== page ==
As Bismarck once said, “The great questions of the time will not be resolved by speeches and majority decisions but by iron and blood”. In case with nuclear, humanity can’t afford to let iron decide. That’s why we debate. And thanks to PIR Center, MGIMO, MEPhl, and MIIS we debate so intensely, professionally, and emotionally, as if we truly fighted for the future of the world. The III International Timerbaev Nuclear Debates were a unique experience for me to test my knowledge and demonstrate how deeply I’m committed to the nonproliferation spirit, although I had to assume a controversial position for nuclear armament of Iran. I stepped out of the box, imagined myself thinking as national officials who had a primary responsibility to decide. And I experienced how difficult it is to make the right choice. It’s also a tall order to respect your opponents when national security is at stake. But thanks to the debates I learned, grew and matured as a future member of the nonproliferation community.
The International Timerbaev Nuclear Debates are a platform for discussing key issues of nuclear nonproliferation, arms control, strategic stability, global security in general, as well as an effective tool for the formation of a new generation of IR experts.
In memory of Roland M. Timerbaev (gallery of memory).
Discussion of key issues on the global security agenda
(Debates in English)
The important role of a mentor
More about the International Timerbaev Nuclear Debates
In memory of Roland M. Timerbaev, Ambassador Extraordinary and Plenipotentiary, outstanding diplomat and mentor of PIR Center, PIR Center holds the annual International Timerbaev Nuclear Debates for students and young professionals in the field of nuclear nonproliferation, disarmament and global security. The most successful representatives of PIR Center Alumni Community, including graduates of the International Dual Degree M.A. Program Global Security, Nuclear Policy, and WMD Nonproliferation (MGIMO University, Middlebury Institute of International Studies at Monterey (MIIS), California, USA, and PIR Center), who currently work in government and research institutions in Russia and the USA, as well as in international organizations, act as moderators and mentors for debating teams.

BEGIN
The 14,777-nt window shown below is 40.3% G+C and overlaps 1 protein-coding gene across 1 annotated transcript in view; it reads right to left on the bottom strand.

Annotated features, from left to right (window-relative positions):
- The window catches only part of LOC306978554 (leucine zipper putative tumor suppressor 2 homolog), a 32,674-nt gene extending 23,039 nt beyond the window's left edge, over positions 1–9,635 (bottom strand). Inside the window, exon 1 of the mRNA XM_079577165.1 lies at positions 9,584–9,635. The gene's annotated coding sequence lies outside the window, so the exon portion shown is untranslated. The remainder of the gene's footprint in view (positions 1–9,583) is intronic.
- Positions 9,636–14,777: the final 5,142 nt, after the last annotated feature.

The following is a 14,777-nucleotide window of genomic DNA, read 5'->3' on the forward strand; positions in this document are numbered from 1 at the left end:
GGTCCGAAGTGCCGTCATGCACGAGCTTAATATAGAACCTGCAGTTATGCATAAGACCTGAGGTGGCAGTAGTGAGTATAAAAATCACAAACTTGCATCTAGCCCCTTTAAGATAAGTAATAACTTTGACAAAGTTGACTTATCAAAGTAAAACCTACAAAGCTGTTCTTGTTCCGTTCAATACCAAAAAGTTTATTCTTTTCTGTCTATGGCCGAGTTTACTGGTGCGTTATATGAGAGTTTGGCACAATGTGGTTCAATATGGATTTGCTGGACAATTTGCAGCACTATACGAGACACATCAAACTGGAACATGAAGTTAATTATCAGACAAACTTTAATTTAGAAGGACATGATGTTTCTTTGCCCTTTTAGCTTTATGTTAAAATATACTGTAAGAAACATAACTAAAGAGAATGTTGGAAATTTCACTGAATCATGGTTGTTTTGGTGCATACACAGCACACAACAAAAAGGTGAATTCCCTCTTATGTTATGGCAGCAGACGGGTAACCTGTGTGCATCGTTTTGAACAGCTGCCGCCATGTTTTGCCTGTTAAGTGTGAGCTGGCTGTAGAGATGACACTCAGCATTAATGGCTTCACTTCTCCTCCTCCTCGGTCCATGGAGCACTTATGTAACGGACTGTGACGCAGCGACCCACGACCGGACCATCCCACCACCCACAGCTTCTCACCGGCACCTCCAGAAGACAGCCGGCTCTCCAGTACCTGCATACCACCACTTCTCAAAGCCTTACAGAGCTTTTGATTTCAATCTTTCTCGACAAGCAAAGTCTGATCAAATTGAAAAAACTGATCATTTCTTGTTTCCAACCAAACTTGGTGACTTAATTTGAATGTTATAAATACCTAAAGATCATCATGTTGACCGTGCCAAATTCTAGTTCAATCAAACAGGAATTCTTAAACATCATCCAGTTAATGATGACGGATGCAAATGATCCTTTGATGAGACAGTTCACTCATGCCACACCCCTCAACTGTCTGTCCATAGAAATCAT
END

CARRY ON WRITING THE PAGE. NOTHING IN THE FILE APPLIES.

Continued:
The annual International Timerbaev Nuclear Debates are dedicated to nuclear nonproliferation, arms control, and strategic stability issues, as well as U.S.-Russian strategic relations and their role in global security. Being held in English, the Debates bring together young talents from Russia, the United States and other countries, who are ready to contribute to the discussion on strategic issues and to propose new ideas and approaches to strengthening global security.
The I International Timerbaev Nuclear Debates were held in 2020 within the framework of the anniversary XX PIR Center International School on Global Security. They were devoted to the topic: “Will the world be safer without nuclear weapons?”. Viktor S. Slipchenko, Envoy Extraordinary and Plenipotentiary, took part in the Debates and reminded everyone how back in 1990, when there were no Soviet NGO at international scientific conferences, Roland Mikhailovich advocated the creation of a Russian NGO that would deal with nuclear nonproliferation. The Debates participants expressed absolutely opposite positions, argued and discussed, but the main thing is that all the debaters were united by one idea — the idea of a safe world.
The Debates is named after Roland Timerbaev, the man who made a key contribution to the development of the text of the NPT and who stood at the origins of PIR Center as an organization. Roland Mikhailovich never saw himself as a classic of nonproliferation, and his works as a nonproliferation dogma. And the best way to honor his memory is not to be dogmatic, but to argue about the issues of nuclear weapons, which were the basis of Ambassador Timerbaev’s professional life.
The topic of the II International Timerbaev Nuclear Debates, held on November 27, 2020, was the Treaty on the Prohibition of Nuclear Weapons (TPNW). The participants of the Debates were students of the International Dual Degree M.A. Program Global Security, Nuclear Policy, and WMD Nonproliferation (MGIMO University, Middlebury Institute of International Studies at Monterey (MIIS), California, USA, and PIR Center). The team of Mariela Langone and Davide Avenia defended the position according to which the NPT undermines the nuclear nonproliferation regime, while the team of Joseph Moses and Samuele Vasapollo stood up for the new Treaty. The Debates were attended by reputable foreign experts: Tariq Rauf, the former Head of the Verification and Security Policy Office at the IAEA, and Thomas Hajnoczi, the former Head of the Disarmament Department in the Ministry of Foreign Affairs of Austria. The experts positively commented on the quality of the Debates and recommended that young nonproliferation experts use more direct and less philosophical arguments in their presentations.